From a British perspective I would line this up (not necessarily in the context of a firing squad) with things like Singalongamax – and yes, Mr Bygraves was another “Yellow Ribbon” coveree – and it was the same dislodged post-war populace wanting things the way they used to be before all Those Hippies/Teddies/Immigrants/Terrorists/Trade Unions/Bloke Two Doors Down/Delete Where Applicable came and ruined everything they “believed” in.

    Another opportunity to talk about this in about five number ones’ time when we come to something which usually gets tossed in the same chicken basket as “Yellow Ribbon” but speaks to me in an odd but logical way which Orlando could never manage.

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    Marcello Carlin on 20 Jul 2007 #

    Alan I fear you may have your Robert Robinson game shows mixed up here – I think you meant Call My Bluff, whose theme does have a relatable perkiness; Ask The Family’s theme was “Acka Raga” by John Mayer and Joe Harriott off Indo-Jazz Fusions!

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    jeff w on 20 Jul 2007 #

    I was too young to understand the Vietnam metaphor at the time this was a hit. Up to a point I didn’t really get the lyric at all, not understanding that in the US, buses aren’t things that take you from village/suburb to market/town centre but long-distance Greyhound type services. Let alone the social and economic status that being forced to use a Greyhound bus to get oneself home implied.

    All I knew was that this song seemed to hang around at or near the top of the charts for far too long, a fly in the glam rock ointment. I didn’t hate it as such, only its ubiquity.

    The other association I have with this song is cheap package holidays. Marcello mentions Blackpool. By 1973, our family could afford to go for a week to Mallorca in the summer – and this song (and its follow up, “Say Has Anybody Seen My Sweet Gypsy Rose”) conjure up vivid memories of evening entertainment in the lounge areas of foreign hotels.

    Orlando as “self-satisfied goon” is a bit harsh btw. He was a trouper for whom success came late in the day, and he wasn’t going to waste his opportunity to milk every second of his time in the spotlight. An icon for all those struggling lounge singers in cheap hotels abroad, in fact.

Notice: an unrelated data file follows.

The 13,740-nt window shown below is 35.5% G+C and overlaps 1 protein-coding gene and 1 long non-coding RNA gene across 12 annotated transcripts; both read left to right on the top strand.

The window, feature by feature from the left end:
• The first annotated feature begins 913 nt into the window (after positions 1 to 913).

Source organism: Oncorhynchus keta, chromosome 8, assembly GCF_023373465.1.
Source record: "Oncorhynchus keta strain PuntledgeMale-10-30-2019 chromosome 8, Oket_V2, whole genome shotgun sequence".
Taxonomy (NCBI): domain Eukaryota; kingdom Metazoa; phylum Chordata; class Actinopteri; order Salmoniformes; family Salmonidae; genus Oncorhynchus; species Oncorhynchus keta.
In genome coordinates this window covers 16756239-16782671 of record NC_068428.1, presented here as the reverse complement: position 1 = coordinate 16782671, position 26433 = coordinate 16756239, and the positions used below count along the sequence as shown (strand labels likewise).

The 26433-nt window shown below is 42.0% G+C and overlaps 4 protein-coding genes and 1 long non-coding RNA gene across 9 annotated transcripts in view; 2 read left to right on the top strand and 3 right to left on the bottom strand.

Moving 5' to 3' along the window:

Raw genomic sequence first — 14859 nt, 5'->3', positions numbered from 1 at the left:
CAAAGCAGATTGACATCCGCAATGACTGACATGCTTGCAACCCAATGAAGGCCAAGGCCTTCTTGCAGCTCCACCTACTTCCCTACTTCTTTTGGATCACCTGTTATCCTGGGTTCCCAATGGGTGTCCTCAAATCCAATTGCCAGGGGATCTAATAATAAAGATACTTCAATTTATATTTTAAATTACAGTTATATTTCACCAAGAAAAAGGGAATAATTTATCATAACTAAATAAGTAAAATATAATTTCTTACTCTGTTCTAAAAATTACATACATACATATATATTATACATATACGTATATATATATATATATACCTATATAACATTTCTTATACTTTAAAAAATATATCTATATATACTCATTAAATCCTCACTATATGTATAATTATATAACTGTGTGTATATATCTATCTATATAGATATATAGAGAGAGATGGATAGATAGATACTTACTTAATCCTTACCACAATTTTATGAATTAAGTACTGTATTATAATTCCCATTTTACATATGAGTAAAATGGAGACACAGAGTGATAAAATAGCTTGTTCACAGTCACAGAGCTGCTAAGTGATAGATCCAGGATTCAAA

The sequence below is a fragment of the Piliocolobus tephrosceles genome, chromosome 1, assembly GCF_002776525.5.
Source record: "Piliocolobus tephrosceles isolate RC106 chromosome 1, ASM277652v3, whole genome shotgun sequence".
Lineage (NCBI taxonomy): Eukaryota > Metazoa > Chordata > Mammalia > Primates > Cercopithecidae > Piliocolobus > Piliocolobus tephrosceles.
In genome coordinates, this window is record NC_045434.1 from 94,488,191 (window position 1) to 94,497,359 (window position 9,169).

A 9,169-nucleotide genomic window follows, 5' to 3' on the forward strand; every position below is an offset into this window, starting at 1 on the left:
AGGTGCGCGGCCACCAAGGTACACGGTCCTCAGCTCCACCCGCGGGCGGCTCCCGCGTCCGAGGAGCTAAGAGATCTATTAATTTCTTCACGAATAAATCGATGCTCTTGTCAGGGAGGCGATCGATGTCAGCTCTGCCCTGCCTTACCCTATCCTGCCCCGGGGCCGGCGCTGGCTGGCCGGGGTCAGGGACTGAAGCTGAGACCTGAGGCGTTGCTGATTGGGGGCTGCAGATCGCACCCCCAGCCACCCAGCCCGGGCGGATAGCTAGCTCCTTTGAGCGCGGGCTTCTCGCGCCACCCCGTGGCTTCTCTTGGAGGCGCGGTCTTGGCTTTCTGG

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    Marcello Carlin on 20 Jul 2007 #

    I must admit that I never quite grasped the subtext of Orlando’s subsequent “Who’s In The Strawberry Patch With Sally?”

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    Alan on 20 Jul 2007 #

    good catch Marcello! i did mean Call My Bluff of course.

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    Tom on 20 Jul 2007 #

    Thanx for the Ask The Family info too – I was mesmerised by that theme as a tiny, will track it down.

    Did someone else cover “Acka Raga”, the title sounds really familiar somehow?

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    Marcello Carlin on 20 Jul 2007 #

    Shocking Blue certainly covered it round about “Venus” time. I have the feeling that there may have been some Big Beat-type remixes doing the rounds in the nineties. The original Indo-Jazz Fusions album is still available on CD and a total classic.

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    Tom on 20 Jul 2007 #

    Shocking Blue! I thought so. I heard it when I was rustling up potential Dutch entries for the Pop World Cup – a futile task as the HATAZ dumped me from the competition because Twenty4Seven was TOO REAL for them :(

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    Billy Smart on 20 Jul 2007 #

    Not even Tony Orlando himself thought much of the song. From the Guardian obituary of producer Hank Medress, 25 June, 2007;